And just like that, Mother’s Day is upon us.
Truth be told, the past several Mother’s Days have been emotionally challenging. I know this first one without June will be tough, but seeing her sit inside on a beautiful, sunny Sunday year after year, a prisoner to her own home, was almost worse.
I feel like this is the first time in a long time I actually get to celebrate my mom on this holiday as she is finally free from this devastating disease.
Shortly after June died, a friend reminded me that we, too, are free. Selfishly, but honestly, I agree. We are. Dementia is very much so a group effort and all are involved. They say that the ones that hurt the most are the loved ones looking in.
And it’s true – the heartbreak of dementia knows no bounds for family and friends.
With Mother’s Day just days away, in a sad, beautiful way, I look forward to honoring June. My heart is so heavy. Heavier than I had imagined it would be – but knowing she is at peace – in some way, shape or form, makes it feel lighter.
In the short time since June has been gone, here is what I have gathered about losing my mom.
June was loved.
I know this so because I saw it, heard it, read it, and felt it. It is this kind of love that makes death uniquely beautiful. Just as June did in life, she brought so many humans together even in death. I was floored by the friends and family I saw the day we celebrated her and am beyond grateful to all who came from near and far…thank you. I know June was happy to see you too.
I get to grieve her….again.
Because you know, with dementia, you lose your loved one twice. I knew, of course, I was going to grieve June’s death, but what I wasn’t prepared for was to grieve the woman she was before she became sick all over again. I truly thought since I did that once already, I was in the clear. That is so not the case.
I talk to my mom every single day.
After all these years of June being sick, I finally feel like I can speak with her again. It’s as if her passing has allowed us to connect again in a way we couldn’t when she was here. It was the closure I needed to move forward and have this next level relationship with her. I have seen her in my dreams, I feel signs from her. Plus, if you know anything about my adoration for cemeteries, it will come as no surprise that I talk to her urn every single day. It’s absolutely beautiful, just as she was.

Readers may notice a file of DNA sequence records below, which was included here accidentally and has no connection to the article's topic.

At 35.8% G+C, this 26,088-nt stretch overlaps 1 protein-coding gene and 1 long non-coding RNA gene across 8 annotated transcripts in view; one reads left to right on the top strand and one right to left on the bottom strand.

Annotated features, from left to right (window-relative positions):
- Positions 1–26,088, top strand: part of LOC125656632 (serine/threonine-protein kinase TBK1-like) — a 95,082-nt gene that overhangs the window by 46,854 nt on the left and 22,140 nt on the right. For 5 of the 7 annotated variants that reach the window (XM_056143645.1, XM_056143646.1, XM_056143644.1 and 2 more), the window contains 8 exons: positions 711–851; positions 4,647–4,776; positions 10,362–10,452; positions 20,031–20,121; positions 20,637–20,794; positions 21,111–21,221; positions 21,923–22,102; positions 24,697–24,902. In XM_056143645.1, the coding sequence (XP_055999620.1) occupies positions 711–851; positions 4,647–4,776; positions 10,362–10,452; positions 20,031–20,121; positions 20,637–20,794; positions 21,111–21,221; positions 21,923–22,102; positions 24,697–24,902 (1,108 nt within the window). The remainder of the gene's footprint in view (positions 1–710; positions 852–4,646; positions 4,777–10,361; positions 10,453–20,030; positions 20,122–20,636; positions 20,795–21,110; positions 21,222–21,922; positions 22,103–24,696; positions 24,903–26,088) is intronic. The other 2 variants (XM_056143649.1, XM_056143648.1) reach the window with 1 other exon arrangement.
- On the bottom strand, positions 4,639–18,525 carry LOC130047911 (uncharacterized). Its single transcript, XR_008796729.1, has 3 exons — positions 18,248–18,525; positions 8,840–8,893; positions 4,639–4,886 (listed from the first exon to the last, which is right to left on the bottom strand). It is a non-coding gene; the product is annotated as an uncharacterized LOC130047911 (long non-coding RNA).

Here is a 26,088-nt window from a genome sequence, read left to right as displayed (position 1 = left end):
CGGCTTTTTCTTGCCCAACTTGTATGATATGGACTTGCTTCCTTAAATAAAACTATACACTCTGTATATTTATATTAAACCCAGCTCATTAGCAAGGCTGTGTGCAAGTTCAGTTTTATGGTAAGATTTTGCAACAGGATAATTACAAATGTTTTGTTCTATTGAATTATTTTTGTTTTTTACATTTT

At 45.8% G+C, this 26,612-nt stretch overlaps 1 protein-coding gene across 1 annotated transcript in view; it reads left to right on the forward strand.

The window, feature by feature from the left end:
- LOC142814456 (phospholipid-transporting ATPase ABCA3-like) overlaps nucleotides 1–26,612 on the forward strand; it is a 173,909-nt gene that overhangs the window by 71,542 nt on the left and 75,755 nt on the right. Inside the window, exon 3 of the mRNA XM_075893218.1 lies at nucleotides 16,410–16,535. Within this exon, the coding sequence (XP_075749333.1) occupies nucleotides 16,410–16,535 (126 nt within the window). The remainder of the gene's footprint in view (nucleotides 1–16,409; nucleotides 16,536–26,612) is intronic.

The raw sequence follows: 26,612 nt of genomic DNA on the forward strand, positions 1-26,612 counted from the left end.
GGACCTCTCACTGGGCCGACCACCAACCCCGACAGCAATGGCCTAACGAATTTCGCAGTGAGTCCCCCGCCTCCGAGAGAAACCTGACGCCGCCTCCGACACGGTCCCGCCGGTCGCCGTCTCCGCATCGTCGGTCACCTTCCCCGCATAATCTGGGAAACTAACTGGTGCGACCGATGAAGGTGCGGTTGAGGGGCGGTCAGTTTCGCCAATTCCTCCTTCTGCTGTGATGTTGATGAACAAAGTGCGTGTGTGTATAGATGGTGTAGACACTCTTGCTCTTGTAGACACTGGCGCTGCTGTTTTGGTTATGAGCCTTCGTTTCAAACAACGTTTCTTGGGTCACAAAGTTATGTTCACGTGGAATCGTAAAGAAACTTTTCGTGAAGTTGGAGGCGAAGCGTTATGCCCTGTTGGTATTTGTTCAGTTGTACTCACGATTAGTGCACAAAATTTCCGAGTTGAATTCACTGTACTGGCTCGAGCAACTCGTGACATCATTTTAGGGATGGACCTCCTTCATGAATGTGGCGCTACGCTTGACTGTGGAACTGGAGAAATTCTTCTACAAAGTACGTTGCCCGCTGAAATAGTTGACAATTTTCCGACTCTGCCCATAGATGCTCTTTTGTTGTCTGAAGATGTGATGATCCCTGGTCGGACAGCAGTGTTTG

Somedays I find it hard to believe she is physically gone. It’s a very new feeling, but I now know what heartbreak feels like. It’s what makes me cry like a little girl who misses her mommy, but I’m just a 36-year-old woman who misses my mother.
To grieve is to be loved.
The love my mom gave to me and the love I gave to my mom is why this grief is so grand. I realize this more now than ever before. I also realize grief is just part of the human experience – indeed the most difficult part of it.
It’s ok to not know what to do, say, or how to act during a time of loss.
You guys, I went to work the morning after my mom died. I thought I was supposed to just keep going on normally. I was able to last a few hours, barely. At one point I stepped in back and the millisecond my co-worker asked how I was, tears squirted out of my eyes in all directions and the ugly cry set it. I promptly left and went straight to my best friend’s house where (in true June fashion) we sat on her front porch and got our hygge on.
Although we lost our mom, our family feels whole again.
June would be so freaking proud of her clan. Sure we had a good blow out fight, but it’d be unlike us not to. We’re human. There’s no doubt I would not have gotten through this all without my siblings and father. They all showed so much strength and everyone helped when and where they could, in massive ways.
That’s the thing about June, she gave us all the gift that keeps on giving…each other. Nothing like a death to bring the whole gang closer together.
There is no controlling the tears and shaky voice.
They have the ability to take over in an instant – like a punch in the gut. There is no telling when or where they may strike, but my best advice would be to just let it happen. As my dear friend Devon once said, tears are truth.
Life still goes on.
It’s hard to believe that life goes on after such a massive loss, but it does. Even while she was sick I had to adjust to this idea. Life doesn’t stop when loss strikes, it’s more or less about how you deal with it as it keeps going. Deep breaths and knowing who to call upon in the time of need help immensely.
Humans are incredible.
The cards are still trickling in, the hugs are endless. The texts just asking, “how are you?” give me space and opportunity to share how I’m feeling. The outreach has been heartwarming beyond comprehension. Humans have an incredible capacity for compassion that truly helps the heartbroken move forward. It has also been an enormous lesson in knowing how to help others during a time of grief. Life is such an interesting thing, isn’t it?
I’m going to be ok.
Because death is a part of life and life is so freaking beautiful.
I would like to wish all the moms out there a beautiful Mother’s Day and send love to those who have lost theirs.